After the time of mourning was over, David had her brought to his house, and she became his wife and bore him a son. But the thing David had done displeased the LORD. 2 Samuel 11:2.
David, the New Testament tells us, was a man after God's own heart (Acts 13:22), something that was said of no other person whose life story is told in the Bible. He was the one who went against the giant Goliath, the one who united Israel and defeated its enemies, yet, tragically, it was for his affair with Bathsheba, that history has most remembered David.
The world judges its’ own by a person's greatest accomplishment, but it judges God's people by their greatest moral failures. The media never cared that a television evangelist had a ministry in South America to orphans, feeding thousands, housing and clothing street kids, but he made headline news for his sordid relationship with a prostitute. The world does not care if someone once touched the lives of millions for good, but it celebrates moral and financial failure. Should we expect more?
How do we explain what happened to David? A clue is found in the opening sentences of the sad story of David and a woman named Bathsheba. Samuel, the prophet, wrote, "In the spring, at the time when kings go off to war, David sent Joab out with the King's men…" (2 Samuel 11:1). He was in the wrong place at the wrong time, the same failure which has accounted for many a person's eventual infidelity.
Digressing for a moment, have you ever heard the story of Joshua and the battle when Israel’s army met defeat at the conquest of Ai? It’s found in Joshua chapter 7. One man eventually was to blame for the defeat. His name was Achan and he had disobeyed God’s instructions. Even though God had said, "Take no plunder," Achan had hidden silver and beautiful Babylonian clothing under the floor of his tent. He explained his failure in three phrases, "I saw…I coveted…I took," and those three steps still explain the escalation of casual, chance encounters to adulterous relationships.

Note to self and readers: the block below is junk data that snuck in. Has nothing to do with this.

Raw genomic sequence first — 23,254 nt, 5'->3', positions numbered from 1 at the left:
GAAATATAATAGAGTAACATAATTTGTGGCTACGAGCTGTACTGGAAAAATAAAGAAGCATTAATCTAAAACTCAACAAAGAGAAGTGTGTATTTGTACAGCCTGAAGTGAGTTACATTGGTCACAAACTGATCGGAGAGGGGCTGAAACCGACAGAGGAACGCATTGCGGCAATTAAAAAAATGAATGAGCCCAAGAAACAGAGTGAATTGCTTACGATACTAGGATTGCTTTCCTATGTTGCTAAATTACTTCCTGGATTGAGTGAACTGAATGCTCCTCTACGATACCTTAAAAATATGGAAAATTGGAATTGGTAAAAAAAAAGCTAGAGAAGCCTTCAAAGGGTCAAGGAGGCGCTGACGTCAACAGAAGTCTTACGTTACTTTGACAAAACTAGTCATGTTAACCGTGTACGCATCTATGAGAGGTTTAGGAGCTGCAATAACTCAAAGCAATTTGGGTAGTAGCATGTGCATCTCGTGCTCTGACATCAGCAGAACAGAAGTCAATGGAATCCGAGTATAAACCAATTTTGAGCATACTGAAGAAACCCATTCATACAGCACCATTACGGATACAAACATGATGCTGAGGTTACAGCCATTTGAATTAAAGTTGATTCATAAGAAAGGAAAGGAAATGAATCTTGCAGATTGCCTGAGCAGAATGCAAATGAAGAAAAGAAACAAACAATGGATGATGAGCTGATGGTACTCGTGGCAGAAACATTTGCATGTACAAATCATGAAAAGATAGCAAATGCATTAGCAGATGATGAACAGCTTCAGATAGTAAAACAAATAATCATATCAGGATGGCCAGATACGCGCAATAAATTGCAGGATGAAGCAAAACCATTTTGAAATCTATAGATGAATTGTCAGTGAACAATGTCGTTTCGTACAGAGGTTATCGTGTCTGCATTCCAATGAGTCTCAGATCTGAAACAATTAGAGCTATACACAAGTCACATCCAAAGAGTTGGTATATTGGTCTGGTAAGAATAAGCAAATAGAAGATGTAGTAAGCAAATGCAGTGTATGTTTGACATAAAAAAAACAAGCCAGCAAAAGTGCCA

But getting back to David and Bathsheba, you may be familiar with story. David went to his rooftop in the cool of the evening and happened to see Bathsheba bathing. Yes, she was beautiful. Yes, David was intrigued. Yes, the king was accustomed to getting what he wanted. But no, his urges were not beyond his control. He coveted what was not his, for Bathsheba was the wife of Uriah, one of David's soldiers. He knew that, and he also knew the consequences which might follow a casual sexual relationship, and what he knew was possible happened.
Bathsheba eventually sent word to David, "I’m pregnant!"
David's adulterous relationship was compounded by murder as David engineered the death of her husband.
You may be thinking, "This happens all the time, maybe without the murder on top. We are sexual beings. We have needs. We have the right to be happy and satisfied!” Sociologists say, "Things are different now."
But talk to marriage counselors and pastors, even bartenders, and they will tell you the consequences of infidelity have not changed. Almost always, it is a death sentence to a marriage.
No, it doesn't always have to be. Saving a broken relationship begins with the assumption of responsibility. David rightly assumed full and complete responsibility for what he had done. No matter how indifferent your spouse, or how troubled your marriage may be, you--not someone else--are responsible for yourself, your choices, and the consequences which inevitably follow. "I have sinned," acknowledged David, and with that confession, the process of forgiveness and restoration began.
Resource reading: 2 Samuel 11:1-12:25